Pentium processor

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Initially the Pentium processor was a 32-bit microprocessor produced by Intel. The first superscalar processor with the x86 architecture ,was introduced on March 22, 1993. It had a very microarchitecture (sometimes called P5) and this was a direct extension of the 80486 architecture with dual integer pipelines, a faster Floating Point Unit, wider data bus, and features for reducing the address calculation latency. The Pentium MMX was introduced in the year 1996. It had the same basic microarchitecture complemented with MMX instructions, a somewhat large cache memory, and many other enhancements.The logo of the intel with the enhanced MMX version is shown below:-

The name Pentium was derived from the Greek ‘pente' meaning 'five', and the Latin ending ‘ium'. This name was selected because the court had disallowed the usage of number-based names for example "i586" or "80586". Only in 1995, Intel had started to employing the registered ‘Pentium' trademark also for x86 processors with radically different architectures (Pentium Pro / II / III / 4 / D / M). The ‘Pentium' brand had briefly dissapeared in the year 2006, only to re-emerge in the year 2007.

Vinod Dham is also referred to as Intel Pentium processor's father, although many people, including John H. Crawford (of i386 and for i486 alumni), had contributed in the development of this software.


It has the following features above other processors existing till that time :-

  • Superscalar architecture—The Pentium processor has two datapaths (that is, pipelines). These datapaths allow the processor in the completion of more than one instruction in clock cycle. Pipe One (called U) can handle any type of instruction. The other (called V) is capable of handling the most common instructions. Some RISC(Reduced Instruction Set Computer) proponents had stated that the "complicated" x86 instruction set can't probably be implemented by the use of a tightly pipelined microarchitecture, which is much less in comparison, a dual pipeline design. But , the 486 processor demonstrated that it was possible and feasible , as well.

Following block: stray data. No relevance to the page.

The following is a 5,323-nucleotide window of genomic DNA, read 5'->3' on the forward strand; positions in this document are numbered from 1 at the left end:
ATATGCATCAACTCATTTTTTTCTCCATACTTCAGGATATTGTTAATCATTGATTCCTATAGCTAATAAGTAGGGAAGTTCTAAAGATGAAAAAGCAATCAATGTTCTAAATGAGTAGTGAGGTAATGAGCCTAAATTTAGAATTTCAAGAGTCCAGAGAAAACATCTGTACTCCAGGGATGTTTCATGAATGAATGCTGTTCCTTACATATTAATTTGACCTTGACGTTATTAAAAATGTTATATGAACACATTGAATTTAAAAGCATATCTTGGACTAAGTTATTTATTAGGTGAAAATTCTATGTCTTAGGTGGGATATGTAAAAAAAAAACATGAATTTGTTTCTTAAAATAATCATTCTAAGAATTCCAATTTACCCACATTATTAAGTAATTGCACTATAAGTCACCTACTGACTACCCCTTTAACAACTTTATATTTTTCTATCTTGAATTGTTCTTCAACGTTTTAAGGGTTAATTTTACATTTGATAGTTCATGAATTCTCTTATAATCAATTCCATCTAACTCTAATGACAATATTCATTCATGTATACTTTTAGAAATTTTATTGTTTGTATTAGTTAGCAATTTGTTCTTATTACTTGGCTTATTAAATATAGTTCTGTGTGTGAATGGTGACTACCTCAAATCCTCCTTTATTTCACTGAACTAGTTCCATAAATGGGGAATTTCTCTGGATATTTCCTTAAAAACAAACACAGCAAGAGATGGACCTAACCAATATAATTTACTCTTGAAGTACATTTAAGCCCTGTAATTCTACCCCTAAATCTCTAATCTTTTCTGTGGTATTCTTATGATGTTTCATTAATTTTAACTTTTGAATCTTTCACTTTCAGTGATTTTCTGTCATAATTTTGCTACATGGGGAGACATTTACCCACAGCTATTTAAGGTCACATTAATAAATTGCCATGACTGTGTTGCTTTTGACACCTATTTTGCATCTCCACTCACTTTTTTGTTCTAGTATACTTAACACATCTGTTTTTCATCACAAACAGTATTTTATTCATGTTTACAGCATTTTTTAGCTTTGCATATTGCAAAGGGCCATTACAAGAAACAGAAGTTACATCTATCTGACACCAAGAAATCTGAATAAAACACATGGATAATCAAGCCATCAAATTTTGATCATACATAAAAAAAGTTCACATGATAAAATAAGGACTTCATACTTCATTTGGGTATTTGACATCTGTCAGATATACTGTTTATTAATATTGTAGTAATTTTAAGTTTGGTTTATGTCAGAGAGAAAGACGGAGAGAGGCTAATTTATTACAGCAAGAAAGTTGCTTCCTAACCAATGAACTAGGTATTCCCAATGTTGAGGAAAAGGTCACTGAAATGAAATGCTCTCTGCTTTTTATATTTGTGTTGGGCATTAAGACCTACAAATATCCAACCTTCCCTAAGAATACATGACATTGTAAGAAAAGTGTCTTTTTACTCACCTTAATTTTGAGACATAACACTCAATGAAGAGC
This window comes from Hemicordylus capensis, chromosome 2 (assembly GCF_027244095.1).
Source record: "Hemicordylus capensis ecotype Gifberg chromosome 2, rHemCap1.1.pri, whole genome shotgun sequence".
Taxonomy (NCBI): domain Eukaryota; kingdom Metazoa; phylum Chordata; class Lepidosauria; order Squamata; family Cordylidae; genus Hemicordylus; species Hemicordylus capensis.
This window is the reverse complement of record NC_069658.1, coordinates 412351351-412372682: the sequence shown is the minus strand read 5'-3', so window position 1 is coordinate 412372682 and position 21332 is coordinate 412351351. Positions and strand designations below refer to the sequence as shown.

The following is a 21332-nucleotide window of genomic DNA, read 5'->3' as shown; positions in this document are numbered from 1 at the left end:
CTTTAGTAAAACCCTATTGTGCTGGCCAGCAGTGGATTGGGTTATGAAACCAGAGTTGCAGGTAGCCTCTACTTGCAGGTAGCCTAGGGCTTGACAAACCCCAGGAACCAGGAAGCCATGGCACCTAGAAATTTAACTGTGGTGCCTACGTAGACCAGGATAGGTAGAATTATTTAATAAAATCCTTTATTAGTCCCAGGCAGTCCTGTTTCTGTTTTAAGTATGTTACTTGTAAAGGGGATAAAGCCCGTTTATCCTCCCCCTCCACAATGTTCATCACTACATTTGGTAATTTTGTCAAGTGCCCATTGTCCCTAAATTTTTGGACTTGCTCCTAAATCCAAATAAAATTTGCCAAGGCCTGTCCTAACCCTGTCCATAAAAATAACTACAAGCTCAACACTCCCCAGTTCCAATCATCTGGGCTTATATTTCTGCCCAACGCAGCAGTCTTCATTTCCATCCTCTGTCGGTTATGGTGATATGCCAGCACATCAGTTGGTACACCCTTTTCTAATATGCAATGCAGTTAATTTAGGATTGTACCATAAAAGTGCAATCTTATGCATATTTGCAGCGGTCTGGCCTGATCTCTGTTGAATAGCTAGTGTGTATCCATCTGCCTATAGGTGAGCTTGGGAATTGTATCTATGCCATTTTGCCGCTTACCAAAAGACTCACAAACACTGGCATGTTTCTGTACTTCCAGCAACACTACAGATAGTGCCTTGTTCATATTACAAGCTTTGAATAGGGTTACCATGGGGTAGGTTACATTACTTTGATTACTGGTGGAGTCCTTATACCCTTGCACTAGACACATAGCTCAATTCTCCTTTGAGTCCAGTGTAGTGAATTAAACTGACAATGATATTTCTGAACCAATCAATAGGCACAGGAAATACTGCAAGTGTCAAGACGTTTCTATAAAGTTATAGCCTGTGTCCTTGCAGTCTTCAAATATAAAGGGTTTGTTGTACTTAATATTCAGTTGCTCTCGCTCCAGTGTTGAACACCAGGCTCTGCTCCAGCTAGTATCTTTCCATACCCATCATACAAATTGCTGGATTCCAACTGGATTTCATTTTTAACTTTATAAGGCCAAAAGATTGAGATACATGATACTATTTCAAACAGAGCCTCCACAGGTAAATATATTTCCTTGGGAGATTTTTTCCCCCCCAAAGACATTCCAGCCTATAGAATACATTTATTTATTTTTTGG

• 64-bit external databus width—This major advancement in the processor has doubled the amount of information that can be read or written on each and every memory access. But , this feature doesn't allow the Pentium the execution of 64-bit applications. Its main registers still have a width of 32 bits .
  • Faster floating point unit— This is also a major advancement in the 486 processor.
  • MMX instructions ( for the later models only) - It has a basic SIMD(Single Instruction Multiple Data) instruction set extension designed for use in multimedia applications.
  • It also has a virtualized interrupt to speed up the virtual 8086 mode.
  • Its debugging features have also been enhanced with the introduction of debug ports which are Processor-based .This also gives it an upper hand over others.
  • Enhanced self test features inclusive of the the L1 cache parity check.

The performamce of the Pentium architectured chips offered just under twice the performance provided by a 486 processor per clock cycle. The fastest Intel 486 parts even, had almost the same powerf as a first-generation Pentium, and when coming to the , AMD Am5x86 is somewhat equal to the Pentium 75.

The “Classic” series by the ‘Pentium' was designed to rum at over 100 million instructions per second(MIPS) , with the 75MHz model running at around 126.5 MIPS, thus it became the choice of the the time , overpowering all other processors.